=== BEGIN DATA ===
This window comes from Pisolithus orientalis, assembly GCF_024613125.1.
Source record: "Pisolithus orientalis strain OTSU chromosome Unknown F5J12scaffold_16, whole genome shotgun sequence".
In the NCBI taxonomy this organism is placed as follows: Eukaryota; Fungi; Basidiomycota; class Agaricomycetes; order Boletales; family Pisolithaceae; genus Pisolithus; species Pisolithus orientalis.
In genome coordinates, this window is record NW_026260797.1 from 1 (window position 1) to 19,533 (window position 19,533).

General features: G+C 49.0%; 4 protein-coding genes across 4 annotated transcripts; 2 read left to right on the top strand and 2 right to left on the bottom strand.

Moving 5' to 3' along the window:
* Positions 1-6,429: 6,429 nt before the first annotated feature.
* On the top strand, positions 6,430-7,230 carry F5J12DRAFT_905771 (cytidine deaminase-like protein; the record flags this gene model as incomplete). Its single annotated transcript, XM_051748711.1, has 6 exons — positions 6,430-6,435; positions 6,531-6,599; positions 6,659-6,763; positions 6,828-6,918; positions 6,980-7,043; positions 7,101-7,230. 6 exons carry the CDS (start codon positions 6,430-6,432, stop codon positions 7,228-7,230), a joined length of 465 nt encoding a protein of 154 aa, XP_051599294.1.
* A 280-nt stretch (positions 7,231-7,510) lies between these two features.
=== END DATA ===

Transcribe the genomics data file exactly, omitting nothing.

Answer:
This window comes from Pisolithus orientalis, assembly GCF_024613125.1.
Source record: "Pisolithus orientalis strain OTSU chromosome Unknown F5J12scaffold_16, whole genome shotgun sequence".
In the NCBI taxonomy this organism is placed as follows: Eukaryota; Fungi; Basidiomycota; class Agaricomycetes; order Boletales; family Pisolithaceae; genus Pisolithus; species Pisolithus orientalis.
In genome coordinates, this window is record NW_026260797.1 from 1 (window position 1) to 19,533 (window position 19,533).

General features: G+C 49.0%; 4 protein-coding genes across 4 annotated transcripts; 2 read left to right on the top strand and 2 right to left on the bottom strand.

Moving 5' to 3' along the window:
* Positions 1-6,429: 6,429 nt before the first annotated feature.
* On the top strand, positions 6,430-7,230 carry F5J12DRAFT_905771 (cytidine deaminase-like protein; the record flags this gene model as incomplete). Its single annotated transcript, XM_051748711.1, has 6 exons — positions 6,430-6,435; positions 6,531-6,599; positions 6,659-6,763; positions 6,828-6,918; positions 6,980-7,043; positions 7,101-7,230. 6 exons carry the CDS (start codon positions 6,430-6,432, stop codon positions 7,228-7,230), a joined length of 465 nt encoding a protein of 154 aa, XP_051599294.1.
* A 280-nt stretch (positions 7,231-7,510) lies between these two features.